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‘VP doesn’t deserve impeach bid’

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Vice President Sara Duterte does not deserve to be impeached over her office’s requests for confidential funds, President Marcos said in an interview in Hawaii on Monday (Manila time).

“We don’t want her to—she does not deserve to be impeached. So, we will make sure that this is something that we will pay very close attention to,” Mr. Marcos said.

The President said calls for the impeachment of high-ranking officials are not new, especially if there are people who seek to change the results of an election.

“I guess a continuing evolution of that thinking is that for as long as we do not like that person elected, we can remove that person, we can impeach that person. There must be a reason other than just because they don’t like that person. That’s not a reason to be impeached,” he added.

Duterte on Sunday said she believed she still has the trust of President Marcos even as her office is doing “due diligence” on rumors that there are moves to impeach her.

Speaker Martin Romualdez also categorically denied claims there was a move to impeach the Vice President amid talk of fractures inside the “UniTeam” coalition.

“I’m not aware of anything… There’s been nothing filed, no news of that,” Romualdez said in a chance interview in San Francisco, California where he is part of President Marcos’ delegation to the Asia Pacific Economic Cooperation (APEC) Summit.

“I don’t know who your sources are but there’s nothing in the offing,” he added.

Mr. Marcos said he does not see any crack in the “UniTeam.”

On the contrary, the President said they are growing stronger and larger with the addition of more members.

“These are the same people who talk about impeachment. They are the same people who say UniTeam is falling apart. That’s not true. Just look at the political developments in the past few months,” the President said.

Duterte echoed the same sentiment: “We’re okay. I believe that I still have the trust of President Marcos.”

The “UniTeam” coalition was built to support the Marcos-Duterte tandem during the 2022 presidential election.

The impeachment talk followed a decision by Congress to remove P650 million in confidential and intelligence funds that were proposed for the Office of the Vice President and the Department of Education, agencies that Duterte leads.

In May, Duterte resigned her position as chairperson of Lakas-CMD, which was her top campaign donor in 2022, with P139 million in in-kind contributions.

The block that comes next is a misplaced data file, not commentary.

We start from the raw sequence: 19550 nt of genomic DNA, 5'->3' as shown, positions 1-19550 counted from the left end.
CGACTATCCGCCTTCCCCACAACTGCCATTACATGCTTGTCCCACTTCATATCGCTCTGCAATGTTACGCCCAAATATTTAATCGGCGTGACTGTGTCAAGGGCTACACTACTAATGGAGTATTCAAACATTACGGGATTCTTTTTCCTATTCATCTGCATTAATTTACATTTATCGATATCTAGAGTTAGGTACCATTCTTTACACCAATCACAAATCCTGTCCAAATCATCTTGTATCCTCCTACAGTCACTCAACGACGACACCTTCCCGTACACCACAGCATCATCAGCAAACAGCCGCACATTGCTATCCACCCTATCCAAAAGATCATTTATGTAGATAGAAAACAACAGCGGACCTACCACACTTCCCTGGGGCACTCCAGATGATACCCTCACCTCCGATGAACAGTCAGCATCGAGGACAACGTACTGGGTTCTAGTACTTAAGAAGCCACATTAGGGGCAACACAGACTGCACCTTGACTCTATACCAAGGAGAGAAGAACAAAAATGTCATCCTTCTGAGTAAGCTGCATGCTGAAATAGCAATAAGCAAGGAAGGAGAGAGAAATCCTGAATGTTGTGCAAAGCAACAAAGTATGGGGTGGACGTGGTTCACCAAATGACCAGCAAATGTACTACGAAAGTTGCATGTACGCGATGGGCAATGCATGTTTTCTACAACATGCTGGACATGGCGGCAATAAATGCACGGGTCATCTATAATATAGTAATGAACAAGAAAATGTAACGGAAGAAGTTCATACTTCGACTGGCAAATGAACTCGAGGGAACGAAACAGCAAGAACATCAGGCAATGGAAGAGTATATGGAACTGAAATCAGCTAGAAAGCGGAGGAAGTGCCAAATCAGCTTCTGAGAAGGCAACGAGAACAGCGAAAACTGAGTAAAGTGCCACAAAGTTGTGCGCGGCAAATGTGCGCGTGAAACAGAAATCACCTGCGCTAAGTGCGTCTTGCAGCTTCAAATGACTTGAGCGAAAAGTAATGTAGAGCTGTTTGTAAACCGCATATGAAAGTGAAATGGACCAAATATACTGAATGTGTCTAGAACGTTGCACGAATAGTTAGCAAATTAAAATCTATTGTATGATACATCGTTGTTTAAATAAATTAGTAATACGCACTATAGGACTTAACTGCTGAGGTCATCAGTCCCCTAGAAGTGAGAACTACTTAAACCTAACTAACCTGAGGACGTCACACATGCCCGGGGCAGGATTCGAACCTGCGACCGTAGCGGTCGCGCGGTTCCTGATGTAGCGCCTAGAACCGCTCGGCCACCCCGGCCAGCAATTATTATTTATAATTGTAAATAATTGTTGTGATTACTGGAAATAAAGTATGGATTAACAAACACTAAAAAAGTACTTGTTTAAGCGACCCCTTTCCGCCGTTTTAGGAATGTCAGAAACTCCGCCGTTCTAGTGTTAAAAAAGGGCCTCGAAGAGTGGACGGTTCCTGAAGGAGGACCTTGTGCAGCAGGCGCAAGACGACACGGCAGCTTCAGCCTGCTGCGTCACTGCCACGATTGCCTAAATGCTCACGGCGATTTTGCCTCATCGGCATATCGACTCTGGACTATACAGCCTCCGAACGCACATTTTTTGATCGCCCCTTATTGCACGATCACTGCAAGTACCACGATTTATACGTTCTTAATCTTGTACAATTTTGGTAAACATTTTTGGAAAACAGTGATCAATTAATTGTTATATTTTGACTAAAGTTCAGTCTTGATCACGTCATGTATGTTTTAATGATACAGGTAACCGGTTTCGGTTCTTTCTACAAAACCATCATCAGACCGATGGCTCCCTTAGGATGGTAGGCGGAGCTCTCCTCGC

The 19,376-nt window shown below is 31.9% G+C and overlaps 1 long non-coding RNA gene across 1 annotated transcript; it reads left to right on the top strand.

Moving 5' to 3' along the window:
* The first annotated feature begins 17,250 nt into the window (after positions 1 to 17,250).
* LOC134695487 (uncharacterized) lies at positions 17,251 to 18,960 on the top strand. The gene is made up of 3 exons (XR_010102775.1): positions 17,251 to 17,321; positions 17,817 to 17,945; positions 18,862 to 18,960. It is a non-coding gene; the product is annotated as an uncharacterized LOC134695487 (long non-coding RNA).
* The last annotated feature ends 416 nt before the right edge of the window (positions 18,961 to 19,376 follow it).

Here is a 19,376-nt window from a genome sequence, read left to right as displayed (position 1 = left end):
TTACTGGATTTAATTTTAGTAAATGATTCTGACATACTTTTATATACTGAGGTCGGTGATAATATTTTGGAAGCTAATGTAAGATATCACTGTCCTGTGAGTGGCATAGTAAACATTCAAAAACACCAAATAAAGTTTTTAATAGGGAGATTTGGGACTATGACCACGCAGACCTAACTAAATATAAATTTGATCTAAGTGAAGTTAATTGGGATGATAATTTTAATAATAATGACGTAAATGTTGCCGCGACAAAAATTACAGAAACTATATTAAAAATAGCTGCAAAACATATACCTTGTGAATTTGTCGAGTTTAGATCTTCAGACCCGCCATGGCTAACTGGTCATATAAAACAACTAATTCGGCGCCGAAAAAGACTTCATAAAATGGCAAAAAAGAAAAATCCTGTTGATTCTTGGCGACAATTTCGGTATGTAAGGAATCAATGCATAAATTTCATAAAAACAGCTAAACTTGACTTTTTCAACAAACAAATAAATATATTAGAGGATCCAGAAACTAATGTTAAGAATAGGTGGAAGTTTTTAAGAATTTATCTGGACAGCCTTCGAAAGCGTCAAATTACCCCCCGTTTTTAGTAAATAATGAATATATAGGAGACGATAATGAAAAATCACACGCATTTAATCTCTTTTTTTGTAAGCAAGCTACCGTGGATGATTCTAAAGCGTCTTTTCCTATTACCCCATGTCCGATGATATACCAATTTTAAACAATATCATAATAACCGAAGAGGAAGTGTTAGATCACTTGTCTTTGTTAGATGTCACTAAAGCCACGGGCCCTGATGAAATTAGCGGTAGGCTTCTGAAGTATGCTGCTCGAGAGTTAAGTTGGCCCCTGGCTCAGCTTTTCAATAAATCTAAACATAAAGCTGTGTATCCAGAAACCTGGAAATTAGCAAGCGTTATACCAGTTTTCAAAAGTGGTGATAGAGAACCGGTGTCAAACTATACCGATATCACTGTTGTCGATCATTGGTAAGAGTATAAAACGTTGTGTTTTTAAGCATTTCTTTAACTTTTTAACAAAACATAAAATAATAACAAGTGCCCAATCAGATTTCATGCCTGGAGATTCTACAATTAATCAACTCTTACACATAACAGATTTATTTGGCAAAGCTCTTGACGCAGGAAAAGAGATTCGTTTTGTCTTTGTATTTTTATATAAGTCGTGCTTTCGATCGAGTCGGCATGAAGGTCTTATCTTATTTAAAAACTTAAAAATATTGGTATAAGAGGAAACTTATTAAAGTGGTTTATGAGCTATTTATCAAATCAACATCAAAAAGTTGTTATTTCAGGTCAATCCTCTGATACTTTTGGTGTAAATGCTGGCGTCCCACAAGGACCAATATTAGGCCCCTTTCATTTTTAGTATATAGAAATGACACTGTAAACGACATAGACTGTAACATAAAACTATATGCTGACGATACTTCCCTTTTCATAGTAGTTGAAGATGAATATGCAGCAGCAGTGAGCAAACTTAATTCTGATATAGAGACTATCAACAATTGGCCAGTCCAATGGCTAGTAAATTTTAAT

Last week, the Supreme Court was asked to order the Office of the Vice President to return the P125 million confidential funds it spent in 2022 to the government’s treasury, saying these were “unconstitutional.”

The petitioners said the transfer of funds from the Office of the President to the OVP was an exercise of legislative power.

Duterte welcomed the filing of the petition, saying this would give her a chance to clear her name.

The petitioners included former Commission on Elections chairman Augusto Lagman, Constitution framer Christian Monsod, former Finance undersecretary Maria Cielo Magno, Commission on Filipinos Overseas chairperson Imelda Nicolas, and lawyer Ibarra Gutierrez III, ex-spokesman of former Vice President Leni Robredo.

“Under the doctrine of separation of powers, the power of appropriation falls exclusively within the domain of the legislative branch of government. Congress decides how the budget will be spent, what programs, activities, and projects (PAP) to fund, and the amounts of money to be spent for each PAP,” their petition said.

“Verily, the appropriation done by the DBM (Department of Budget and Management) is a clear usurpation of the legislative powers of the Congress of the Philippines to create and fund an item that has not been done so by the Congress itself.”

The petitioners argued that there is no “delegated legislative power” in the transfer and that confidential funds do not fall under the funding allowed by the contingent fund.

The transfer, they said, was also a circumvention of accountability.


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